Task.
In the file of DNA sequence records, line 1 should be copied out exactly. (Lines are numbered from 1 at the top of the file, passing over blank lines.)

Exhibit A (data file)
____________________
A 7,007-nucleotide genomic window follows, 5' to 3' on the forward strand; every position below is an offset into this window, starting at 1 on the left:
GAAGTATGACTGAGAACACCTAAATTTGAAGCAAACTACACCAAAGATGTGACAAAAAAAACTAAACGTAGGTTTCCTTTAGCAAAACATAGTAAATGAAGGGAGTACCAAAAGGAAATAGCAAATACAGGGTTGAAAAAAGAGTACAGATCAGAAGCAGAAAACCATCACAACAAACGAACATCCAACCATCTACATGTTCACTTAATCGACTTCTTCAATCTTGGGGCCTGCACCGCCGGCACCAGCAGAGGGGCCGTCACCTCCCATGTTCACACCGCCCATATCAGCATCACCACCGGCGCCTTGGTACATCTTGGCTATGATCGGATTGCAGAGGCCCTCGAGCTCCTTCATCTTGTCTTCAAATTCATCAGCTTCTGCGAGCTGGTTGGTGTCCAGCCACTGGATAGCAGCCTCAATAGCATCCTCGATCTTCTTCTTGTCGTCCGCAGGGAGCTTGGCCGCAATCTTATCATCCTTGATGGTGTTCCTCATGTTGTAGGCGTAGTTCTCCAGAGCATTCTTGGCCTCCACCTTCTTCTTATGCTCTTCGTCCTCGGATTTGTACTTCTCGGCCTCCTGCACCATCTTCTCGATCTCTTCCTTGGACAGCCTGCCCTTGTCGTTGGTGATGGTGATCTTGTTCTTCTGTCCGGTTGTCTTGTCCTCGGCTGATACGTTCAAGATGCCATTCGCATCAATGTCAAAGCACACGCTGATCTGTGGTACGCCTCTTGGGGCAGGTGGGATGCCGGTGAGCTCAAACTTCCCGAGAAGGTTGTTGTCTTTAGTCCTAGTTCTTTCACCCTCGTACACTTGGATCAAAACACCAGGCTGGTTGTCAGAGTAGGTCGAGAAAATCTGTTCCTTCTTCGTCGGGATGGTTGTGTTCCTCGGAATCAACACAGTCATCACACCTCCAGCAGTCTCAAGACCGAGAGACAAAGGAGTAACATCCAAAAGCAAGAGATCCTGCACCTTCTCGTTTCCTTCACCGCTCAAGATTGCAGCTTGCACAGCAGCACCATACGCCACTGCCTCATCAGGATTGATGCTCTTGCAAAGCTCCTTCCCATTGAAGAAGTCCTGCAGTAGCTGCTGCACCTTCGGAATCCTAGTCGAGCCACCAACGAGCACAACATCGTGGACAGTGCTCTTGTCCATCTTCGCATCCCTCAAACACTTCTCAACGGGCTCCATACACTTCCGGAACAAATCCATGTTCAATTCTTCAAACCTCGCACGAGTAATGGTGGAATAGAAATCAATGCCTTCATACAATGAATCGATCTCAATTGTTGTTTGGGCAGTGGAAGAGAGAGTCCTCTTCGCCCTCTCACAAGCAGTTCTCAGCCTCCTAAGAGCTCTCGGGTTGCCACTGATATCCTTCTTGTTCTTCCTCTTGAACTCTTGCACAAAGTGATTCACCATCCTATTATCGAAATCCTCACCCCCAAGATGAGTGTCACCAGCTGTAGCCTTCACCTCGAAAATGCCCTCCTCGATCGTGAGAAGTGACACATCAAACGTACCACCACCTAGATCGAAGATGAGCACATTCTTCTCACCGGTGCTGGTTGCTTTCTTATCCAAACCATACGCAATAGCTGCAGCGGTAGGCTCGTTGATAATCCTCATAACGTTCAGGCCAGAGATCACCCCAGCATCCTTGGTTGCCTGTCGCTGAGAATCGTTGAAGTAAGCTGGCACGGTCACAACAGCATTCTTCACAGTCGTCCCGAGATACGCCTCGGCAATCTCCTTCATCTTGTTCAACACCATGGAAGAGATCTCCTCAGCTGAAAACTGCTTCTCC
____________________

A 7,007-nucleotide genomic window follows, 5' to 3' on the forward strand; every position below is an offset into this window, starting at 1 on the left: